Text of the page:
Scooby Doo - Live Action Movie 
USA / English
Ghosts haunting spooky old factories? Hip kids being brainwashed? The Darkopalypse about to engulf the world? Scooby-Doo
, where are you? But the gang have all fallen out and dissolved the Mystery Inc partnership for good. Jinkeys! Luckily a strange invitation to solve a mystery on Spooky Island has unwittingly reunited the now-flopped members of the team. Can ghoul-getting gang get along again?
The latest in a long line of live-actioned-up retro cartoon faves, Scooby-Doo features superb action set-pieces and seamlessly blended live actor/CGI interaction--our eponymous hero is rendered with particular panache. What's more, the special effects are backed by a scarily well-written script and some frighteningly good performances. The Buffy-tastic Sarah Michelle Gellar was born to be Daphne, and Matthew Lillard is show-stealing as the dream-to-play Shaggy. The characters themselves are darkly developed--Fred is now a vain egotist, Velma a last-picked-at-sport geek and Daphne a Clueless-style airhead. Happily, Shaggy and Scooby are still a pair of snack-happy gormless goofs for whom friendship outweighs all else.
Scooby-Doo manages to be great fun for the kids without neglecting the fans of the original (1969!) series. Alongside the fun, frights and frantic action are clever in-jokes and even a few hints at some rather adult goings on--Shaggy getting "toasted" in a smokey hippy-style camper van may explain why he's always so peckish. Throw in a surprise appearance from a love-to-hate familiar face, some Charlie's Angels-style wire work and a storming rap-rock soundtrack and this'll frighten the life out of the competition. If you're thinking of missing it--Scooby-Don't.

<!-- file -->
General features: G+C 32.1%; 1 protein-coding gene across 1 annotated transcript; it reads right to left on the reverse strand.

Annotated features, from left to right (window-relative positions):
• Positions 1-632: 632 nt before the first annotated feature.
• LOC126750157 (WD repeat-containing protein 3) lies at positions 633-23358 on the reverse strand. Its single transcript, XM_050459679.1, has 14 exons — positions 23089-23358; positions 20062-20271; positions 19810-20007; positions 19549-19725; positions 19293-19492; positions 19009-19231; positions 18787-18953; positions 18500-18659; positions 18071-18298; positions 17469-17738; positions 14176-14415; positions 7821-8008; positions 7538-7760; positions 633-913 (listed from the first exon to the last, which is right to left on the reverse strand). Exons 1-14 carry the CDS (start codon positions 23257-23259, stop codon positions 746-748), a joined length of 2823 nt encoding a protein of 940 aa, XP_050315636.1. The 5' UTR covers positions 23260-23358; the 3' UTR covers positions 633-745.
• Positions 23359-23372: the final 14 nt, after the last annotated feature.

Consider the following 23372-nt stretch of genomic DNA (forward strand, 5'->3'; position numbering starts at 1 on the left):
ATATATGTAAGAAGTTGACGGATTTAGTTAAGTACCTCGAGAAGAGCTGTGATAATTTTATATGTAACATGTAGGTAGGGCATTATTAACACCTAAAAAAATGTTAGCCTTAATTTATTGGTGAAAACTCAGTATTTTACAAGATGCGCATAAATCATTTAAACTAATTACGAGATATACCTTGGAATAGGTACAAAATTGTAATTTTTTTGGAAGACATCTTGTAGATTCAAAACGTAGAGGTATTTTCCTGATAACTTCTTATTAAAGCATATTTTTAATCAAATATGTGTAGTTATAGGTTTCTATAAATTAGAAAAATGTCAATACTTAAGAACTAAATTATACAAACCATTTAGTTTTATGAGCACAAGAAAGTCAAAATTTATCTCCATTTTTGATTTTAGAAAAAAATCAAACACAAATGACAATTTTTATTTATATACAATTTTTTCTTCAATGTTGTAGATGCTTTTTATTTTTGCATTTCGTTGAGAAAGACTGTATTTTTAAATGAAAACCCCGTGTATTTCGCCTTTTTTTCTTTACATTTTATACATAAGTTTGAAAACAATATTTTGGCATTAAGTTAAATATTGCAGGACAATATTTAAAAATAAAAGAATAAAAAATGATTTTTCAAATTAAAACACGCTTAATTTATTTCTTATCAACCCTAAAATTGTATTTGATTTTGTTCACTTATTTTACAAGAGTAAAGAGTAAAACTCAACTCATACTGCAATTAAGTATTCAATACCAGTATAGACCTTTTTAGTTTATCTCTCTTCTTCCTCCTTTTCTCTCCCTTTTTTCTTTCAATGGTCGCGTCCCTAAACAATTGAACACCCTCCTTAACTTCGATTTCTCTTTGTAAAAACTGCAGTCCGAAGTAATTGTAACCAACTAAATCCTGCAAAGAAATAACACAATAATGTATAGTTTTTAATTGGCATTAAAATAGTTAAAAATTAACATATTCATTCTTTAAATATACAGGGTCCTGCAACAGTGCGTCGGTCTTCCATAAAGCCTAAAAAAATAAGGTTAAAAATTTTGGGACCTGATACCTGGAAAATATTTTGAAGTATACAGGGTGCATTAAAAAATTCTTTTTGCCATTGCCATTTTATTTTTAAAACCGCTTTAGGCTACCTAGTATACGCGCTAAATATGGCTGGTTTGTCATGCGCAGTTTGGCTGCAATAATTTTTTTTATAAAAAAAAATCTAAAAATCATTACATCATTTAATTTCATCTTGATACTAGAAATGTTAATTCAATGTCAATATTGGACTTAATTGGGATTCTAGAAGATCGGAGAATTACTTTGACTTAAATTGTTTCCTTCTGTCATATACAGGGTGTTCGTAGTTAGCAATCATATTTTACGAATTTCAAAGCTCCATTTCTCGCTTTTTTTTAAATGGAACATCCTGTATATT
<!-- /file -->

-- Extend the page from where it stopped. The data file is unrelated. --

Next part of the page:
On the DVD: Scooby-Doo is beautifully realised in this anamorphic widescreen transfer--the picture is crisp, the colour dazzling and the sound crystal-clear. The menu screen is entertainingly presented with plenty of extras to explore. Highlights include the "Daphne Fight Scene", the Outcast music video and the "making-of" short "Unmasking the Mystery", which features a rare appearance from an ancient Joseph Barbera and reveals the cast and crew to be a personable, fun-loving bunch. The real stand-out here, though, is the "Alternative Scenes" section. The dropped scenes--which include a superb cartoon intro sequence--really add an extra level of understanding to the film, and one suspects that it's only because of today's attention-span challenged audiences that some of the best bits ended up on the cutting-room floor. --Paul Eisinger
||English Dolby Digital 5.1
|Nr of Disks/Tapes